A year ago, we thought we were looking forward to life after the pandemic. Now we know that COVID will likely always be with us. So, is it time to party?
Almost a year ago now, there was a hopeful light at the end of the tunnel when it comes to the coronavirus pandemic. At-risk groups, like elders, immunocompromised people, and front-line service workers were getting their second vaccine shots, and starting to come out of their homes to hug each other again. The rest of us were soon to follow. It really seemed like there would be life after the pandemic, not the same as it was before, but one we could look forward to. Things would get better.
In the months since that golden time, the situation has deteriorated. Virus-related restrictions like mandatory mask-wearing, meant to keep as many people as safe as possible, became politically untenable. The vaccines, which former President Trump once crowed about having practically invented himself, became so politicized that Red America began dying in numbers significant enough to potentially sway tight elections. Redditors bestowed “Herman Cain” awards to notable anti-vaxxers who took their distrust to the grave. Prominent “Heroes Work Here!” signs came down from grocery store displays around the country. The same doctors and nurses that people cheered for early on, became targets for abuse, as did those responsible for enforcing mask mandates in stores and restaurants. Funding to protect us now, let alone the next variant, is evaporating. Herd immunity is never going to happen. Hundreds of thousands more have died.
Here we are a year later, and it’s not “after the pandemic” yet. Not even close. And despite being in, what, the fifth wave now, significant numbers of people have decided to live as if it were all over. With cases trending slightly downward in places, but still far higher than the numbers that justified closing offices and schools two years ago, the last of the restrictions are fading away. It’s like saying that the parachute slowed our descent so we can now safely remove it a thousand feet up. We’ve been through this time and time again, and people either don’t learn, or they’ve given up.
And now, there’s talk about not bothering to count cases anymore.
“Once you have accepted the virus is endemic, just like influenza, then you never track cases because we never screen like this for any other viruses,” Dr. Monica Gandhi, an infectious disease specialist from California, told The Guardian last month. Death counts, sure, but since we’re never going to eliminate COVID, there’s no longer any point in keeping track. (No data, no problem, right?) There will never be “life after the virus,” so we might as well act like we’re living life after the virus now, eh?
Lifting mandates, explains Dr. Leana Wen on Twitter, will harm immunocompromised people and children who are too young to be vaccinated. “This is unfair,” she says, “but it’s part of our necessary transition from government mandate to individual decisions.” I don’t know about you, but when I look around me at my fellow Americans, I see a whole lot of people I don’t trust to make great decisions for everyone’s health.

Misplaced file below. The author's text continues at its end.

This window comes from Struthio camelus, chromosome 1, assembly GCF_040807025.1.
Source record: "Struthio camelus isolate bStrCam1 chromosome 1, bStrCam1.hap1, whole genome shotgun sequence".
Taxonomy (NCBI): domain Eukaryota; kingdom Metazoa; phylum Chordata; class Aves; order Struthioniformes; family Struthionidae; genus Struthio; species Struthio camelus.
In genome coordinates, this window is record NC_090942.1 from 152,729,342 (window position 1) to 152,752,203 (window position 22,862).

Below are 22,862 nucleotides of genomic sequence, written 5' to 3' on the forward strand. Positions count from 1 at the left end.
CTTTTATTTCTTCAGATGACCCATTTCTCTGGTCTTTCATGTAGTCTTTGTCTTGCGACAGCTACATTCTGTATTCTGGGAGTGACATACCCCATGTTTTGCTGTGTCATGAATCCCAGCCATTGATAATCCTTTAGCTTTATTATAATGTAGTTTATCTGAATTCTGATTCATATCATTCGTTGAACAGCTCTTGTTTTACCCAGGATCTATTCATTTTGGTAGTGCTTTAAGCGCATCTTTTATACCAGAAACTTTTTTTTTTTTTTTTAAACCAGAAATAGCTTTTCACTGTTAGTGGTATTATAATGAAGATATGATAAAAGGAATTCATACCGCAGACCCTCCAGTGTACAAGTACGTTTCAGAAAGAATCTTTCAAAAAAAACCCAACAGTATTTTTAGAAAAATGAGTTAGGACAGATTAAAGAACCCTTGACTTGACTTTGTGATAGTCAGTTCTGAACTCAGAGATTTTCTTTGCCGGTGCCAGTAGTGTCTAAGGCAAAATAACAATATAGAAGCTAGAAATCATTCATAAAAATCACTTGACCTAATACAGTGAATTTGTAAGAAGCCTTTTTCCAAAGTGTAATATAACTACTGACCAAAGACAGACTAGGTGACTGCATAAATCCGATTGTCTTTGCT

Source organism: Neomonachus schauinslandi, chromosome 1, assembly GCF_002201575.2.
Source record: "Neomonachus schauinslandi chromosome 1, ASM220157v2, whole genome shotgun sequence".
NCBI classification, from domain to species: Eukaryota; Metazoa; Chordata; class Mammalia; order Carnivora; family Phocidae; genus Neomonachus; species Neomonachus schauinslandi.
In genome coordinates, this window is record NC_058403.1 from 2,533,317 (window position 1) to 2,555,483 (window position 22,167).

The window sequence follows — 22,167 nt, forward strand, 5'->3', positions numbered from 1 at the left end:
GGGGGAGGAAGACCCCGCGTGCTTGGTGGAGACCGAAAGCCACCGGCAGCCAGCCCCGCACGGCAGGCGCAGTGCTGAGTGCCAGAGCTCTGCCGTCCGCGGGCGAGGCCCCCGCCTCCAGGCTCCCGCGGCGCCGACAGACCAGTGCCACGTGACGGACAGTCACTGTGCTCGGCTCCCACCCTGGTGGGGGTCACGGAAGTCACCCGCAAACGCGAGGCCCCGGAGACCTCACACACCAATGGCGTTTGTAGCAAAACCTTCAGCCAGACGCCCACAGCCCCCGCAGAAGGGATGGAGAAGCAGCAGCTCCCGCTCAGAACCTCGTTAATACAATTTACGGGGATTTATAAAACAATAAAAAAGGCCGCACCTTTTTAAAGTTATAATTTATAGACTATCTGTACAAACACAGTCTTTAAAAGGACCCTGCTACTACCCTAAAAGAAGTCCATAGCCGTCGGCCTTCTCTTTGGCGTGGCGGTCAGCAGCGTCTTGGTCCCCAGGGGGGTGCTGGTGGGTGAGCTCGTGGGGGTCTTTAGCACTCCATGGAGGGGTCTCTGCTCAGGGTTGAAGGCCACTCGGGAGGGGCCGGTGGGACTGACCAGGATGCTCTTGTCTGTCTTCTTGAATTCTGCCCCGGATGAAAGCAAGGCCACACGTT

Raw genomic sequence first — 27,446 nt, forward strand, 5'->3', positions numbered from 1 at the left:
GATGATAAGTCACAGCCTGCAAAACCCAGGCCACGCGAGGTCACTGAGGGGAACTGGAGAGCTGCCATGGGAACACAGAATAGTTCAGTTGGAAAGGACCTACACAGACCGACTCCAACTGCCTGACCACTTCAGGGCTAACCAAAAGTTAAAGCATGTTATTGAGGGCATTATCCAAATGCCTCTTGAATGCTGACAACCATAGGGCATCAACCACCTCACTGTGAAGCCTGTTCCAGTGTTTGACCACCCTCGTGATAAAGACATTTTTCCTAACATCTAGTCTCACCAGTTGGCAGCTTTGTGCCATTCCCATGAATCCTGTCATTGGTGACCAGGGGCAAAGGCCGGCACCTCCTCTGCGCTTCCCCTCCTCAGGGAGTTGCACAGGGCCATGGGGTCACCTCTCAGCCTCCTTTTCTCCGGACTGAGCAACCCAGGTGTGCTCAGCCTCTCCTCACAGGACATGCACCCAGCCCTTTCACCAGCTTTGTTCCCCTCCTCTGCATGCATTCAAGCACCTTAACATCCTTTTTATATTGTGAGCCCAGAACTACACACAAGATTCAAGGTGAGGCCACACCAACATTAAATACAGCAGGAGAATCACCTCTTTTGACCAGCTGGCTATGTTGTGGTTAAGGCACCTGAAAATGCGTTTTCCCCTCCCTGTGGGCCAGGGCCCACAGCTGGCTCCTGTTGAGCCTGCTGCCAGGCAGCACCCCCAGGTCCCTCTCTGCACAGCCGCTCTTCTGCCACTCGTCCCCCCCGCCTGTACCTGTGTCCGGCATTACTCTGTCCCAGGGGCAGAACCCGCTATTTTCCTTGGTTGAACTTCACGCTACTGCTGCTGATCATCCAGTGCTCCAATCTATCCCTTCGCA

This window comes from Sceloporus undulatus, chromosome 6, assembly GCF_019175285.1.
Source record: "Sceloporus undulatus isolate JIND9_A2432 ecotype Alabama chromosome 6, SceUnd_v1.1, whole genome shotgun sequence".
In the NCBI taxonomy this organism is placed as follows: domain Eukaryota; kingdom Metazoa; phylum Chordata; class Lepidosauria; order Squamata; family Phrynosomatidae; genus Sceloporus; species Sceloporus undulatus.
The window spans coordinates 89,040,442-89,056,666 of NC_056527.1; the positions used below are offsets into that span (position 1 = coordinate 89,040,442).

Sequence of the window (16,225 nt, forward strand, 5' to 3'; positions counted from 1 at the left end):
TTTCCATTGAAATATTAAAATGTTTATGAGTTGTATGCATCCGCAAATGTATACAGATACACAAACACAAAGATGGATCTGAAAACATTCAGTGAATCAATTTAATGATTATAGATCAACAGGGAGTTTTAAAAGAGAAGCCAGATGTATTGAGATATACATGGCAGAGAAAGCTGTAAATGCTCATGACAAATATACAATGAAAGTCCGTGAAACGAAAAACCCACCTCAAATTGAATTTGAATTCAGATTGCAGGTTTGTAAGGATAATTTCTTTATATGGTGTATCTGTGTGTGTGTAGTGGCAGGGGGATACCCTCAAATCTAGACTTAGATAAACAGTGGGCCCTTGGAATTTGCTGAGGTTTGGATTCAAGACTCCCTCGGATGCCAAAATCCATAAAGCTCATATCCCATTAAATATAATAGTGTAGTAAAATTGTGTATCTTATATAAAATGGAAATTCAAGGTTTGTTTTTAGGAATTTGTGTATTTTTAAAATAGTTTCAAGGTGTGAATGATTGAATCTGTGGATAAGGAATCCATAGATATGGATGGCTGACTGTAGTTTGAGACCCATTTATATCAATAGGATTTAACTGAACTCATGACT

Take New York City Mayor Eric Adams (D), for example. Last week, he told business leaders that it was time to bring their employees back to nearly-empty office buildings in order to facilitate the city’s recovery. As if the possibility of a snootful of omicron makes cubicles and commutes that much more appealing! For their part, few office workers want life after the pandemic to look like it was before. According to a recent poll, 86% want to log in from home at least two days per week (maybe none), and only a thin 3% want to go back full-time. Advanced Workplace Associates, the polling organization, warned clients that workers may well quit if they’re required to come back.
Another set of workers who went remote in 2020, by choice or chance, became entrepreneurs. Working quietly, often in settings that weren’t fully legal according to their city codes, people set up pandemic businesses in their basements and on their kitchen tables to get by in those strange and confusing times. After the pandemic, perhaps codes will change to reflect the mainstreaming of home businesses. If they do, it will be a welcome return to a historic norm.
People may be done with COVID, but COVID is not done with us. It would be one thing to resign ourselves to endemicity if the virus were as mild as the common cold, or even merely as fatal as the flu. Unfortunately, it’s not. It’s a virus transmitted through the air that can still kill you or render you disabled for life. Emory University epidemiologist Jodie Guest’s team has developed some guidelines to tell when COVID has dropped to a suitably safe level to remove restrictions: “daily case rates below 30 per 100,000, ICUs below 80% of capacity, vaccination rates of at least 75%, and fewer than 100 COVID-19 deaths a day nationwide.” We’re nowhere near that, not when we’re averaging 2,000 deaths daily. Instead, we’re dropping restrictions to satisfy people who want to party like it’s 2019.
It’s looking more and more like life after the pandemic, such as it is, will still be full of COVID. If we can’t manage to contain a virus, don’t expect Americans to come together in any coherent kind of way to solve more serious crises in the future.
Related: Considering Life After the Pandemic